Self-arrest is a mountaineering related maneuver in which a climber who has fallen and is sliding down a snow or ice slope arrests (stops) the slide by himself or herself without recourse to a rope or other belay system.
Self-arrest can be performed by using an ice axe or by using the climber's hands, feet, knees and elbows. Self-arrest with an ice axe is a difficult maneuver, but without it the probability of effectively arresting a fall is greatly diminished.
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This article is not intended to provide instruction on how to perform a successful self-arrest. Its scope is merely descriptive in nature. Do not expect to be successful performing a self-arrest just by following the description in this article. Self-arrest should be learned from a qualified instructor and requires repeated actual practice in order to become proficient at it.
With an ice axe:
The most important part of the maneuver is to get into self-arrest position. In this position the climber is face down with feet oriented towards the valley, arms tucked in, one of the hands on top of the ice axe the other down the shaft. The top of the axe is against the shoulder or its vicinity and the pick of the ice axe in contact with the slope. Once in this position the climber arcs his body, so that it contacts the slope mainly in three points, the pick and his feet or knees, in order to bring as much of his weight to bear on the pick as possible.
This is easier when the climber falls face down and is sliding feet first towards the valley. If he falls in any other position, face up, feet toward the slope, etc., he must first orient his body in the optimal position by twisting his body and using the pick of the ice axe as a pivot point. In these cases the maneuver may be much more difficult to perform.
Without an ice axe:
Without recourse to an ice axe, the climber should try to orient the body face-down, feet towards the valley, and to put, by arcing the body, as much pressure as possible in the hands and feet, or knees.
While wearing crampons:
In both cases a climber wearing crampons should put the feet up and use the knees instead. Putting weight on the feet while wearing crampons will cause their points to snag in the ice or snow, causing injury to the climber's ankles and sending him/her tumbling down the slope without control.
To be able to perform the self-arrest maneuver the pick of the ice axe should stick outwards when the hand on top of it is brought to the shoulder. To guarantee that this is accomplished as fast as possible, climbers often adopt the so-called self-arrest grip. In this grip the axe is held in the hand with the pick looking backwards, adze looking towards the direction of travel. If the axe is being held pick forward, it needs to be reversed in the hand to bring it to bear against the slope. This makes the maneuver slower and can cause the climber to lose control of his ice axe.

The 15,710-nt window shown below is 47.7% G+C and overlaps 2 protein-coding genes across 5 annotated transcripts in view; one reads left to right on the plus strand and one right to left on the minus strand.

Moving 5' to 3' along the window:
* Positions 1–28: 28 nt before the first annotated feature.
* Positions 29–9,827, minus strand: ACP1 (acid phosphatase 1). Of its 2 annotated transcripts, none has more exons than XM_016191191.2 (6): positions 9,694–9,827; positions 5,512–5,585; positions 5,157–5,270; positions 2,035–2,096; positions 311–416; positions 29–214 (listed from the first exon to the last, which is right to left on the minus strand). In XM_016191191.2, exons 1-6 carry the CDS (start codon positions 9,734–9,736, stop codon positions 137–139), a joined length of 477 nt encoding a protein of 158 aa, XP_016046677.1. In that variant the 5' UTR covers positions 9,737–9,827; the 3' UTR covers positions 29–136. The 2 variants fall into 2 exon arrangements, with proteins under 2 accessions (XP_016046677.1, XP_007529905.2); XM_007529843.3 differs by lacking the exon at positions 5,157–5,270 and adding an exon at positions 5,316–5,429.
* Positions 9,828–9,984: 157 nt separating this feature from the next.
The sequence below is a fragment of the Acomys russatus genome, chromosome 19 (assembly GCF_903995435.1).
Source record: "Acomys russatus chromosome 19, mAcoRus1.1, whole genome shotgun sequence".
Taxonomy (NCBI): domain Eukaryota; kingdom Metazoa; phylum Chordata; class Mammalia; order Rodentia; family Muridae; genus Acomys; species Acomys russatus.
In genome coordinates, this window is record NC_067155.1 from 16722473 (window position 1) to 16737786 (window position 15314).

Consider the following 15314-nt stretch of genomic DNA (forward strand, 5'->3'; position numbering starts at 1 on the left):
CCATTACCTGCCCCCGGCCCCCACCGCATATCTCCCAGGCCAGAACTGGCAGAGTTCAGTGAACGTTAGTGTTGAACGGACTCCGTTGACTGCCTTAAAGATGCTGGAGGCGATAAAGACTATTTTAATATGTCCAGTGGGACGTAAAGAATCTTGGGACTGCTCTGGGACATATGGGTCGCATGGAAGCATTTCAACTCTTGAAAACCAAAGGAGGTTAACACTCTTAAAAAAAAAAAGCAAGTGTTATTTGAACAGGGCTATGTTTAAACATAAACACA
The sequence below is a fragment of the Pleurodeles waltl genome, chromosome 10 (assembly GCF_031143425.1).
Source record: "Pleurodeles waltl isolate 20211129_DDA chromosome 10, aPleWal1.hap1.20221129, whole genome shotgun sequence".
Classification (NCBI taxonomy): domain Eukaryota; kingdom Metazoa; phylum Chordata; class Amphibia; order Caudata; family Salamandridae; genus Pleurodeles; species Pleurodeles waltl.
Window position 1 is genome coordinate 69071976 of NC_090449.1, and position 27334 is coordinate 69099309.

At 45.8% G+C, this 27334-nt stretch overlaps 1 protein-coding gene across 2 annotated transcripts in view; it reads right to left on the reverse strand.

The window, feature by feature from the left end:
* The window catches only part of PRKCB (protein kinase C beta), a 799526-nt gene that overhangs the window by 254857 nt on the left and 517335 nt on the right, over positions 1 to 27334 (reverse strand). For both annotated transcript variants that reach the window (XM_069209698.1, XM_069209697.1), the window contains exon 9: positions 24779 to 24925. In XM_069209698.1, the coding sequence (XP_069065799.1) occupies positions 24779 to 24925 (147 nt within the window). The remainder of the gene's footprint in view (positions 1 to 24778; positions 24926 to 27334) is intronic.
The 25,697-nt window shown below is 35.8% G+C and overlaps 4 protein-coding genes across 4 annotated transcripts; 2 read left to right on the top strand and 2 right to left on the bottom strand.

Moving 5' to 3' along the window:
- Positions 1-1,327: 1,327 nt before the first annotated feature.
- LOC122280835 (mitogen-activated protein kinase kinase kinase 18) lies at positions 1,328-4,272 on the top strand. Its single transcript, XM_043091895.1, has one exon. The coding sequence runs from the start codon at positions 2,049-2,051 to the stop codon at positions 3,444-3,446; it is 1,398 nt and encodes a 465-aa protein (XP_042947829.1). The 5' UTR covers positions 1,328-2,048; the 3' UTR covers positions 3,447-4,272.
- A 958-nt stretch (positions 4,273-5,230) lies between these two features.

Effectiveness of self-arrest
Self-arrest is by no means an infallible technique. The chances of being able to arrest a slide in this way are estimated by reputable sources to be around 50% and they vary as a function of three factors:
- Angle of the slope: The higher the angle of the slope the harder to arrest a slide. Above certain angles the chances may be very close to nil.
- Hardness of the slope: The harder the surface of the slope the harder it is to perform self-arrest. On icy slopes, the pick may fail to engage the surface, or it may bounce with great force on hitting a snag making it difficult to even maintain control of the axe. Negative or neutral angle points are considered superior by some in this regard as they have a lower tendency to snag in the hard ice while others maintain that they will not penetrate ice as easily as positive angle points.
The tip of the pick of the ice axe forms a short blade. When there is positive clearance the downhill point of this blade will engage the ice first when the axe is in arrest position. With negative clearance the uphill point of the blade will engage first. On hard ice, a negative-clearance-axe will skate across the surface when attempting arrest, resulting in very little braking force. This has often resulted in very serious injury and death. A positive- clearance point will dig in aggressively, requiring skill to avoid excessive braking force but giving the climber his/her best chance to survive.
- Speed in performing the maneuvre: The longer the delay of the climber before he/she starts to put weight on the axe's pick the longer s/he freely accelerates down the slope. If the climber is slow to perform the maneuver, by the time s/he gets in self-arrest position his/her speed may be high enough to make the arrest impossible. Due to this phenomenon, all climbers should at all times maintain the utmost proficiency in their self-arrest skills. Many climbers would wisely dedicate a day at the beginning of the season to reviewing self-arrest techniques in order to maintain their proficiency over time. The maneuver should be practiced in all its possible variants.
Self-arrest as a security measure
Self-arrest is a measure of last recourse. In general one should not rely on self-arrest to guarantee security while engaging a slope. Instead the appropriate techniques of self belay or roped belay should be used. Security experts have suggested that sole use of the rope without intermediate protection points, as done by roped parties during glacier travel, should be avoided in slopes. This technique may make self-arrest almost impossible, causing the fall of a single climber to bring down the entire party.
- Pit Schubert, Sicherheit und Risiko in Fels und Eis Band 1 (7th edition), Bergverlag Rother (2005), ISBN 3-7633-6016-6